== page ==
Popular Among Progressives and Some Moderates
Every candidate, including Klobuchar, supports Overturning Citizens United — indicating that it, too, is a box Democrats must check. Warren and Harris have explicitly endorsed Slavery Reparations, Sanders is waffling and Booker, Gillibrand and Klobuchar have remained quiet.
If the rest of the field (besides Klobuchar) comes out in favor of Reparations,9Or other policies that, like Reparations, are only popular among progressives and some moderates it means the progressive wing is successfully pulling candidates leftward — indicating that their influence is greater than anticipated.
Only Popular Among the Progressive Base
Abolish Ice is only popular among the progressive base. Gillibrand and Warren are the two lone candidates who have come out in support of AI. If Sanders’s, Harris’s and Booker’s refusal to endorse this policy10Or other policies that, like Abolish Ice, are only popular among the progressive base spells their doom, it would signal that the base has a lock on the party and only true-blue, outright progressives can win the nomination.
So…how do these possible litmus tests break down?
Established Litmus Tests
- Assault Weapons Ban
- $15 Minimum Wage
- Overturn Citizens United
- Green New Deal
- Refusing Corporate PAC Money
Emerging Litmus Tests
- Medicare for All
- Free Public College
- Believe All Women/Me Too
Possible Future Litmus Tests
- Slavery Reparations
- Abolish Ice
Six of the nine11the Green New Deal is not included in this tally due to the lack of polling. policies are viewed favorably among the general public. The populist12Overturn Citizens Uunited and wealth distribution13Medicare for All, Free Public College, $15 Minimum Wage policies have the strongest approval. This support, however, fluctuates depending how the question is framed. Support for Medicare for All, for example, falls around 20 percent when people are told that it will require Americans to pay more in taxes.
“Culture war” issues like Believe All Women/Me Too, Slavery Reparations and Abolish Ice have the lowest levels of general support. The latter two, with public support in the mid-30s, could get Democrats into trouble in 2020. Democrats would be better off electorally running on populist and wealth-redistribution policies than culture war issues. If Democrats go the redistribution route — because support for these policies depends largely on how they are framed — their success will hinge on how well they present their argument to voters. Regardless, expect Republicans to continue portraying Democrats as extremists and highlighting their “calls for socialism” in 2020.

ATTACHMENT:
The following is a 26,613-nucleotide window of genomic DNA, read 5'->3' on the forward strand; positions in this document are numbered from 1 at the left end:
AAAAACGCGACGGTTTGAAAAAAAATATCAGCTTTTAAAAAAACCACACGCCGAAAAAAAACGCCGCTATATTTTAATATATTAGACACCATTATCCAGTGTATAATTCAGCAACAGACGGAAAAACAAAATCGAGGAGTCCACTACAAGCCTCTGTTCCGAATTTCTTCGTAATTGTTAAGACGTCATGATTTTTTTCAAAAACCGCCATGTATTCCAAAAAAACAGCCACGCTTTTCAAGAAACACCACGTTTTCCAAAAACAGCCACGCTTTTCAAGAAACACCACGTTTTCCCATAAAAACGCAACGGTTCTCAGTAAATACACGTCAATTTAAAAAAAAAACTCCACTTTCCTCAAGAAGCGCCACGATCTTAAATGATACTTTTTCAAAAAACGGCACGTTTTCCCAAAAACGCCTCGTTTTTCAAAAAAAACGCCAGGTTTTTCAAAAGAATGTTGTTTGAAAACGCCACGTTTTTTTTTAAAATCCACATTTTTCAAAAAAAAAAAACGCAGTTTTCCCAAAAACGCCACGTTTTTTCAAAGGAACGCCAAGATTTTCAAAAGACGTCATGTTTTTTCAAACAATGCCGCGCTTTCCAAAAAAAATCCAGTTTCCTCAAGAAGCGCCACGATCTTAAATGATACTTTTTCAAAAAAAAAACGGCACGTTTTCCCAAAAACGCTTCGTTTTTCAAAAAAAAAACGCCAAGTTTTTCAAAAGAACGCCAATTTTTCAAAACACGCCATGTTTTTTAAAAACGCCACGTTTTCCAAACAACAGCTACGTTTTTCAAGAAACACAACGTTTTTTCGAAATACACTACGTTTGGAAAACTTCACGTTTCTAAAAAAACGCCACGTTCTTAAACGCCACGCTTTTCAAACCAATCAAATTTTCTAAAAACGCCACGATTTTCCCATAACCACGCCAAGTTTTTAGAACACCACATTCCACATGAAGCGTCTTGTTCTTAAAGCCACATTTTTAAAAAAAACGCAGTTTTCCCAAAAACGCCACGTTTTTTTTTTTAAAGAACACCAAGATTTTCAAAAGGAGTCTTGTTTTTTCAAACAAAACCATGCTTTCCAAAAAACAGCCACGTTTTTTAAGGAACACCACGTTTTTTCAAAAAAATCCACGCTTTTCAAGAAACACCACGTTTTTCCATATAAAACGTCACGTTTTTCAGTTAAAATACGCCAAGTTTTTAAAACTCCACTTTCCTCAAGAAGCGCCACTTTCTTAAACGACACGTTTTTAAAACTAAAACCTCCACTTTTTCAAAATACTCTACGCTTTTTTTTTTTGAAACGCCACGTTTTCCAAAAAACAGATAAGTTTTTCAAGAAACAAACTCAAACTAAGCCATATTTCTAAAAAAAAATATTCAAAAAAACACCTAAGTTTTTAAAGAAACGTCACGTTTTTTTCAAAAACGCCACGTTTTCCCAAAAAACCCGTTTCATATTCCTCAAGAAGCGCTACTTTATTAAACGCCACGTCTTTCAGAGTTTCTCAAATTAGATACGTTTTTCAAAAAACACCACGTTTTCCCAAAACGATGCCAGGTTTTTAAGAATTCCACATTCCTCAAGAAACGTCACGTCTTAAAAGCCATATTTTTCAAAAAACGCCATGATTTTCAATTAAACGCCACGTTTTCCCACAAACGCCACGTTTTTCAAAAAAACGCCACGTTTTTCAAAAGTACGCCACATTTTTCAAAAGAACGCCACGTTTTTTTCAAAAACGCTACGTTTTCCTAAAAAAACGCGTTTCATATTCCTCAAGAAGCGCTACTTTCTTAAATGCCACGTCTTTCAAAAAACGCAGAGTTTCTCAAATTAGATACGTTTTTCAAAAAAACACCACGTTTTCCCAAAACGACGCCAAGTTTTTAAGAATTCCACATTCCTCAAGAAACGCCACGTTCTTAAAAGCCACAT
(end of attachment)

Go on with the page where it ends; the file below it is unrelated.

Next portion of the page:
There are more fringy ideas that could make their way into the Democratic mainstream. As some candidates start to fall behind in the polls, they may endorse increasingly ‘out there’ policies to win over progressives. By this time next year, we could have a field supporting a Universal Basic Income14One Democratic underdog, Andrew Yang, already does and Packing the Supreme Court.
It wouldn’t be unusual for one candidate to change the direction of an entire party. Just ask the man in the White House.
I will be improving and expanding the list of litmus tests as the primaries continue. Here’s what I have so far:
- Wealth Redistribution (M4A, Free Public College, $15 Minimum Wage)
- Racial Justice (Slavery Reparations, Black Lives Matter, Abolish Ice, Abolish Private Prisons)
- Gender Equality/LGBTQ+ Rights (Believe All Women/Me Too, Same Sex Marriage),
- Elections & Campaign Finance/Election Reform (Overturn Citizens United, Refuse CPAC Donations, D.C./Puerto Rico Statehood)
- Climate Change/Environment (Green New Deal)
- Etcetera (Assault Weapons Ban, Oppose Trump’s Wall)
If you have any suggestions for additional categories or tests, send them my way at email@example.com.